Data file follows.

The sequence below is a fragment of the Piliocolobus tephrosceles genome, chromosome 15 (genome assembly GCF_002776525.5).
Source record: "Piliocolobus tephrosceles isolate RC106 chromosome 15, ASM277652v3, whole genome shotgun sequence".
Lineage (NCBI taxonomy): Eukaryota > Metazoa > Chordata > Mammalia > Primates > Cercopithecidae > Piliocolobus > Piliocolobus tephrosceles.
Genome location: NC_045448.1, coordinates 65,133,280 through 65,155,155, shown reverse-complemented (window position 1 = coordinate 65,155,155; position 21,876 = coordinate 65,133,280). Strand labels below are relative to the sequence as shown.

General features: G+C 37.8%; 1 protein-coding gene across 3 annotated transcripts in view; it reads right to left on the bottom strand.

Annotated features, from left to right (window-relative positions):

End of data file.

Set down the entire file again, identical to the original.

The sequence below is a fragment of the Piliocolobus tephrosceles genome, chromosome 15 (genome assembly GCF_002776525.5).
Source record: "Piliocolobus tephrosceles isolate RC106 chromosome 15, ASM277652v3, whole genome shotgun sequence".
Lineage (NCBI taxonomy): Eukaryota > Metazoa > Chordata > Mammalia > Primates > Cercopithecidae > Piliocolobus > Piliocolobus tephrosceles.
Genome location: NC_045448.1, coordinates 65,133,280 through 65,155,155, shown reverse-complemented (window position 1 = coordinate 65,155,155; position 21,876 = coordinate 65,133,280). Strand labels below are relative to the sequence as shown.

General features: G+C 37.8%; 1 protein-coding gene across 3 annotated transcripts in view; it reads right to left on the bottom strand.

Annotated features, from left to right (window-relative positions):